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Found 1 result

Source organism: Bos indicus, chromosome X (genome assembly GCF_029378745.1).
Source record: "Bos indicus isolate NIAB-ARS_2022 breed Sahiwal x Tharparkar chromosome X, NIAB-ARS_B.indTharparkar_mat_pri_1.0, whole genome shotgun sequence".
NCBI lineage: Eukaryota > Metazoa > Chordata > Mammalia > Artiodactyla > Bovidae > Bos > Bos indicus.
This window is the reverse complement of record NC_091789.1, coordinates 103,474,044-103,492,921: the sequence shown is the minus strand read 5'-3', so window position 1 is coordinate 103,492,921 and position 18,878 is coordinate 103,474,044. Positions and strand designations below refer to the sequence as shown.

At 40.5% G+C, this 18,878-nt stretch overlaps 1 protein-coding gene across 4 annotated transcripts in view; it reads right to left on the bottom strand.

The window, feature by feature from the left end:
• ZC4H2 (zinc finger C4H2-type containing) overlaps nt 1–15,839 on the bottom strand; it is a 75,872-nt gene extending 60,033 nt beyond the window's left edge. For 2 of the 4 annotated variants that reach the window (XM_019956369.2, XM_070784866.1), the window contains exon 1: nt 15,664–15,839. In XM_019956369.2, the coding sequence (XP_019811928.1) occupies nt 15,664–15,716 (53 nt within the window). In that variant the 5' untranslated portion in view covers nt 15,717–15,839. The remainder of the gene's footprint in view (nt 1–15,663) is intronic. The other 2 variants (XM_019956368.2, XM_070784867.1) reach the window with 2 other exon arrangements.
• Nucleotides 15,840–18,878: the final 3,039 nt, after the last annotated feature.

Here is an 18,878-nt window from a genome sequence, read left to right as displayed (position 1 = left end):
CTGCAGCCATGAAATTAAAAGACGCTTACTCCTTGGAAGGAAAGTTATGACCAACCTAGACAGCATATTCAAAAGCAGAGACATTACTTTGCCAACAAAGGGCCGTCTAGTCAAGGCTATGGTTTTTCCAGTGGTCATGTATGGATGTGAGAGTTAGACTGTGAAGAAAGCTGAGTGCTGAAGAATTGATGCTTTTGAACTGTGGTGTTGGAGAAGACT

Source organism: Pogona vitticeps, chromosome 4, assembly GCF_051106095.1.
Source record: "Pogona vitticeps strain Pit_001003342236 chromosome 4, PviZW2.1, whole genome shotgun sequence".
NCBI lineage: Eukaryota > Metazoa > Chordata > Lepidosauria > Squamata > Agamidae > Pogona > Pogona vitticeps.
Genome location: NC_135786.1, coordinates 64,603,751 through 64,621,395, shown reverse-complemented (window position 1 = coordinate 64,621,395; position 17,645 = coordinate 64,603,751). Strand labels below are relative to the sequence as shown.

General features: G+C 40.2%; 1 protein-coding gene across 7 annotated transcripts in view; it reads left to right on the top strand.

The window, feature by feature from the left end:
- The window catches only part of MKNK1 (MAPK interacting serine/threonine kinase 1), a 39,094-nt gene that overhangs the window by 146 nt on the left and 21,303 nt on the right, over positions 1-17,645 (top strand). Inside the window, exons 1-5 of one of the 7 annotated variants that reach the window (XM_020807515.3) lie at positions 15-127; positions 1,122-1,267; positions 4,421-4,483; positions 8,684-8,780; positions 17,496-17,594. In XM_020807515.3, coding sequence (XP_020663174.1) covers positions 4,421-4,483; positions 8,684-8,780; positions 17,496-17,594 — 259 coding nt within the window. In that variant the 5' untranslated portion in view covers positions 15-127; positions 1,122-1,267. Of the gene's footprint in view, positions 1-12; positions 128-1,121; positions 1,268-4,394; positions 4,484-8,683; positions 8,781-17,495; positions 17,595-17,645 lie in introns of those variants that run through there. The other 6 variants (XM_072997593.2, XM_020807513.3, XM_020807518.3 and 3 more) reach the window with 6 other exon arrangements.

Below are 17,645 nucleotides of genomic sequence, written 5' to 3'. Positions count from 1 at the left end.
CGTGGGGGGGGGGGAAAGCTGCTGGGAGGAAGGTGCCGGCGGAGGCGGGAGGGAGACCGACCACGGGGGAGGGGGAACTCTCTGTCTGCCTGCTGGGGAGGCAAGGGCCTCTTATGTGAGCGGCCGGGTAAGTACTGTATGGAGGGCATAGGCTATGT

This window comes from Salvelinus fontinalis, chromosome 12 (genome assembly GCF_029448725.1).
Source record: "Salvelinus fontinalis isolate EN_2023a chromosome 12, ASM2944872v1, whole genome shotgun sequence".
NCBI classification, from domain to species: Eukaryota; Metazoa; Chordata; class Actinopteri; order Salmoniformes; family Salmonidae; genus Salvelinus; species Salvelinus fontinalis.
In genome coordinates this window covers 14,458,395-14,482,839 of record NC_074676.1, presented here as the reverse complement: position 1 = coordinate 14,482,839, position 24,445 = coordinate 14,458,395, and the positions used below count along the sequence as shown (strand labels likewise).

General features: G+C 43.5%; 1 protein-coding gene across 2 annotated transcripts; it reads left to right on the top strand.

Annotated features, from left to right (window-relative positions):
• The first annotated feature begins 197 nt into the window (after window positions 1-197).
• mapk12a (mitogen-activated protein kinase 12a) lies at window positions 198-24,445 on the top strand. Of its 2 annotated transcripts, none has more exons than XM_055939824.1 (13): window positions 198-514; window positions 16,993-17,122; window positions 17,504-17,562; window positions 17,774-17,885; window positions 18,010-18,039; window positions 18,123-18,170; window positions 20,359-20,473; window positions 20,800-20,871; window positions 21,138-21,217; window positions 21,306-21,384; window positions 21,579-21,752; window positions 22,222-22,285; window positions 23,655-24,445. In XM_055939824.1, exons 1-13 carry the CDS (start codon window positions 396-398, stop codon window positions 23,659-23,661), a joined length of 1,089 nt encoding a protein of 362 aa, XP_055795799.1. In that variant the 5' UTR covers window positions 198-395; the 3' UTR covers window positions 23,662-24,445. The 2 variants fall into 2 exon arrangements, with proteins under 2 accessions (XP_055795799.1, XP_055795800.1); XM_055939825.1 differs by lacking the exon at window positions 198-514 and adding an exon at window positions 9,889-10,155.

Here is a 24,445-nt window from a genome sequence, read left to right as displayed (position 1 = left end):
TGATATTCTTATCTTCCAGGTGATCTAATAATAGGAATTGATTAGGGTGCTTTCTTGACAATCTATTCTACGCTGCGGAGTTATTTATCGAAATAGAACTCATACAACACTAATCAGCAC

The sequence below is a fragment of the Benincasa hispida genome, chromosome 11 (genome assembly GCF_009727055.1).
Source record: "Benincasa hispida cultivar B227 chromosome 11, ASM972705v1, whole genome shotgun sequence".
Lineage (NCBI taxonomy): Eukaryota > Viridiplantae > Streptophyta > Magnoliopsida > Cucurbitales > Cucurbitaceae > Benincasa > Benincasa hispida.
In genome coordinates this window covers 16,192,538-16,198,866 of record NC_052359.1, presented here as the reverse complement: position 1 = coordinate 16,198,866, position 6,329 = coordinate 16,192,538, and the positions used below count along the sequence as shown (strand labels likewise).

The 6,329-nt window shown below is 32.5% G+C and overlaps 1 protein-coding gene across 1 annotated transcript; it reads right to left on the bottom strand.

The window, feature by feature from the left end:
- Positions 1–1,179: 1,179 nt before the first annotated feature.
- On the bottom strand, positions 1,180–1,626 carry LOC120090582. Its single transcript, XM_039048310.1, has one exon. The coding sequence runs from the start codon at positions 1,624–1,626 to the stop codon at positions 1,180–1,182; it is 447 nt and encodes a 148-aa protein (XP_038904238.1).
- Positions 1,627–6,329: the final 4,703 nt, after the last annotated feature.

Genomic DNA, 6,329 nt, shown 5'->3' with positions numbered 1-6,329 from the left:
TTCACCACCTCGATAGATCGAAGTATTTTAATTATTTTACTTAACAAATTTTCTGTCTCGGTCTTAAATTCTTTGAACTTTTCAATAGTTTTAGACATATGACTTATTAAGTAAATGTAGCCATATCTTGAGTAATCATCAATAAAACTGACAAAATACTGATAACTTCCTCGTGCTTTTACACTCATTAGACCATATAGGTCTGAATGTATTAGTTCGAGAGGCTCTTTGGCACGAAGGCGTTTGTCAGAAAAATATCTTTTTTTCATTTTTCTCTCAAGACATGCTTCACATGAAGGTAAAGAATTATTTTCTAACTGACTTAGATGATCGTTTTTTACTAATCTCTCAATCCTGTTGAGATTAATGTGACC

1. Al Jazeera English writes about Exxon Valdez and how the massive oil spill disaster still continues to haunt the people and wildlife of Alaska more than two decades later.    "When we heard on the radio that an oil tanker, the Exxon Valdez, had run aground, we just knew it was bad, that everything was going to change," said the 61-year-old commercial fisherman.   For Linville himself, that meant tying up his fishing boat and joining efforts to stop the fouling of Alaska's rich southern coastal waters. The ruptured hull of the supertanker began spewing crude almost immediately after it grounded outside the port of Valdez - more than 40 million litres of sticky, toxic goo.   "They hired everyone and anyone to help clean up," said Linville. "The fishing was closed so they had to do it. We all joined in."   As the slick spread west and south along Alaska's coast, Linville and others were sent to beaches to rescue animals coated with oil. Later he helped lay floating barriers and tried to scrub oil from the shore with soap. Some crews sprayed boiling water on rocky beaches, while others used dispersants to thin the oil coating.   Read it: Exxon Valdez spill effects linger 25 years on